Wheat yields could drop by seven per cent for every degree Celsius of global warming, experts warned in a study published in Berlin on Wednesday.
“Over the coming years, wheat production will be challenged by an increasingly variable climate with multiple studies indicating a 7 per cent decline in yield for each degree increase in temperature.’’
This is according to the strategy paper produced by the Wheat Initiative, a group of public and private entities engaged in wheat research.
The lower availability of water was already having a significant impact in irrigated regions and the issue was expected to be further exacerbated by reduced groundwater levels and decreasing rainfall, the report noted.
There was also likely to be increased pressure to reduce fertiliser and pesticide use as a protective measure to reduce environmental contamination.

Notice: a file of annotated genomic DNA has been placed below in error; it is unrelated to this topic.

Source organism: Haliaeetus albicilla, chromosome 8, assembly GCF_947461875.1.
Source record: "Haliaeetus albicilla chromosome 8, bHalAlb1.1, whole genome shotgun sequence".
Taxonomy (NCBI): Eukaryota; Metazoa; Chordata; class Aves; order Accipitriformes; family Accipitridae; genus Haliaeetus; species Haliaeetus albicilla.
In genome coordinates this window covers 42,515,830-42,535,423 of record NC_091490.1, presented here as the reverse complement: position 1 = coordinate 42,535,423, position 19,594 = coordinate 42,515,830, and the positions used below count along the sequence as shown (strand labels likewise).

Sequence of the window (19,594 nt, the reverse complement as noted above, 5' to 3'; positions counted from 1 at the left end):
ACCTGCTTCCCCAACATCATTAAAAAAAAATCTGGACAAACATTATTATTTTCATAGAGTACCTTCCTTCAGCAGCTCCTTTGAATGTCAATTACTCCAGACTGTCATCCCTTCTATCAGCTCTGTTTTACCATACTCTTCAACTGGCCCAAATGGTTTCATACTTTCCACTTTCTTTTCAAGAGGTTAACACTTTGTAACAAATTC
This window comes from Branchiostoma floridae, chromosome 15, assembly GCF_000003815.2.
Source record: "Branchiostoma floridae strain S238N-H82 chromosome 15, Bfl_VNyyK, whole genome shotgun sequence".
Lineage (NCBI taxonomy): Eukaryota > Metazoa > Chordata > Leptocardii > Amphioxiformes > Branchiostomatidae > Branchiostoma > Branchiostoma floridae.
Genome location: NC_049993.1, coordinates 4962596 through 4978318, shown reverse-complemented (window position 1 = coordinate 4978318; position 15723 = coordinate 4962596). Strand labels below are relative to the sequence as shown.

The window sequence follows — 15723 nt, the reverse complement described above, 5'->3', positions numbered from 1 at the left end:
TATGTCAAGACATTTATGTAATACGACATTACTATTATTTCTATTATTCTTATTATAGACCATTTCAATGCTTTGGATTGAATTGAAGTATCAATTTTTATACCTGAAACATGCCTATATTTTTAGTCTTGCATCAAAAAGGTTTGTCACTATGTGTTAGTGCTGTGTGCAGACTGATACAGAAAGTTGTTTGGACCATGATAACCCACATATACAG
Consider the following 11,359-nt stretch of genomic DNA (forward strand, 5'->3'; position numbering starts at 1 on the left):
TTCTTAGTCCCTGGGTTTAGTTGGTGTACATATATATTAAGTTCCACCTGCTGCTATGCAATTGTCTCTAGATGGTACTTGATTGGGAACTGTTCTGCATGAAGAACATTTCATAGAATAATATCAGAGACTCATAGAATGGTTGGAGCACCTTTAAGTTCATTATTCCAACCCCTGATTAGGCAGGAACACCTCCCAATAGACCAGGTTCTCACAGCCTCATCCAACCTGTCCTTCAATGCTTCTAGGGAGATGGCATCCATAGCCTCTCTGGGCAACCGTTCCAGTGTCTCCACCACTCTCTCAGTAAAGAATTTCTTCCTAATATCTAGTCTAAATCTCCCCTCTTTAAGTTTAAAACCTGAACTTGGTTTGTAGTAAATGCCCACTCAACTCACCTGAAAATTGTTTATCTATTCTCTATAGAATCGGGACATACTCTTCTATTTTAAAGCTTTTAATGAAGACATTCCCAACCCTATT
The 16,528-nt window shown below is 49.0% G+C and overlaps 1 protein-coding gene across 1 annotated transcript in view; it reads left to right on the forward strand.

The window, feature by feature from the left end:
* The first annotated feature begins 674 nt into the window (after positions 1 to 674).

Research priorities include increasing genetic diversity and understanding root and soil biology, according to the paper.
The paper is a joint effort by wheat researchers, government representatives and plant cultivation firms.
The Wheat Initiative was created in 2011 and connected wheat researchers worldwide with the aim of promoting food security.
In 2020, there were around 770 wheat-related research projects in Australia, Canada, China, Spain and the U.S. alone, the report notes.
Nearly a quarter of the wheat produced worldwide is traded internationally, unlike rice, for example, which is largely consumed domestically by producers.